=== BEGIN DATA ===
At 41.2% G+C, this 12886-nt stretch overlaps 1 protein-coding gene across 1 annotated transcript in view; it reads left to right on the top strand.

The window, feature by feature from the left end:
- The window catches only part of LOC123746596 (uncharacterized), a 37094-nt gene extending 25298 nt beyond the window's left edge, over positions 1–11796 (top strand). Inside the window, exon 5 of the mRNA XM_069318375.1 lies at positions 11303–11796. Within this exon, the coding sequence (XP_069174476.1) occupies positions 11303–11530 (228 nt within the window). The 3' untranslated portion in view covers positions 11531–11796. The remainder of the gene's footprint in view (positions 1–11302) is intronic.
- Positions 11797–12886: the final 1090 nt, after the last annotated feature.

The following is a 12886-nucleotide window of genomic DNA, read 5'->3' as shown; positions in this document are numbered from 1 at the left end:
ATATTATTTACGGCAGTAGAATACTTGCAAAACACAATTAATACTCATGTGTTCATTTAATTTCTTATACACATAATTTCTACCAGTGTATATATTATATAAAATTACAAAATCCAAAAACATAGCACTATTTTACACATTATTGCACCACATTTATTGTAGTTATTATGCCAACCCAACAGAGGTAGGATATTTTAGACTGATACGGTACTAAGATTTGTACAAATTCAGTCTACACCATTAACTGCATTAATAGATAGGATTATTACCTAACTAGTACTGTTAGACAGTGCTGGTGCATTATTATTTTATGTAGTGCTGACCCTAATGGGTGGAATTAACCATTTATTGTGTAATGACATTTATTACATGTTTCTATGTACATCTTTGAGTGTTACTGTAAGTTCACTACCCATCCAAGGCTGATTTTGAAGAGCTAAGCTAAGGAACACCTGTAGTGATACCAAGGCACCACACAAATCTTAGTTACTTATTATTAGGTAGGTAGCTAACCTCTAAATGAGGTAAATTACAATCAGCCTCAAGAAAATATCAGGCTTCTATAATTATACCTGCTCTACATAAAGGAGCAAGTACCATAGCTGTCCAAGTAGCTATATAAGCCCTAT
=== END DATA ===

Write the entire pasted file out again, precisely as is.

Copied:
At 41.2% G+C, this 12886-nt stretch overlaps 1 protein-coding gene across 1 annotated transcript in view; it reads left to right on the top strand.

The window, feature by feature from the left end:
- The window catches only part of LOC123746596 (uncharacterized), a 37094-nt gene extending 25298 nt beyond the window's left edge, over positions 1–11796 (top strand). Inside the window, exon 5 of the mRNA XM_069318375.1 lies at positions 11303–11796. Within this exon, the coding sequence (XP_069174476.1) occupies positions 11303–11530 (228 nt within the window). The 3' untranslated portion in view covers positions 11531–11796. The remainder of the gene's footprint in view (positions 1–11302) is intronic.
- Positions 11797–12886: the final 1090 nt, after the last annotated feature.

The following is a 12886-nucleotide window of genomic DNA, read 5'->3' as shown; positions in this document are numbered from 1 at the left end:
ATATTATTTACGGCAGTAGAATACTTGCAAAACACAATTAATACTCATGTGTTCATTTAATTTCTTATACACATAATTTCTACCAGTGTATATATTATATAAAATTACAAAATCCAAAAACATAGCACTATTTTACACATTATTGCACCACATTTATTGTAGTTATTATGCCAACCCAACAGAGGTAGGATATTTTAGACTGATACGGTACTAAGATTTGTACAAATTCAGTCTACACCATTAACTGCATTAATAGATAGGATTATTACCTAACTAGTACTGTTAGACAGTGCTGGTGCATTATTATTTTATGTAGTGCTGACCCTAATGGGTGGAATTAACCATTTATTGTGTAATGACATTTATTACATGTTTCTATGTACATCTTTGAGTGTTACTGTAAGTTCACTACCCATCCAAGGCTGATTTTGAAGAGCTAAGCTAAGGAACACCTGTAGTGATACCAAGGCACCACACAAATCTTAGTTACTTATTATTAGGTAGGTAGCTAACCTCTAAATGAGGTAAATTACAATCAGCCTCAAGAAAATATCAGGCTTCTATAATTATACCTGCTCTACATAAAGGAGCAAGTACCATAGCTGTCCAAGTAGCTATATAAGCCCTAT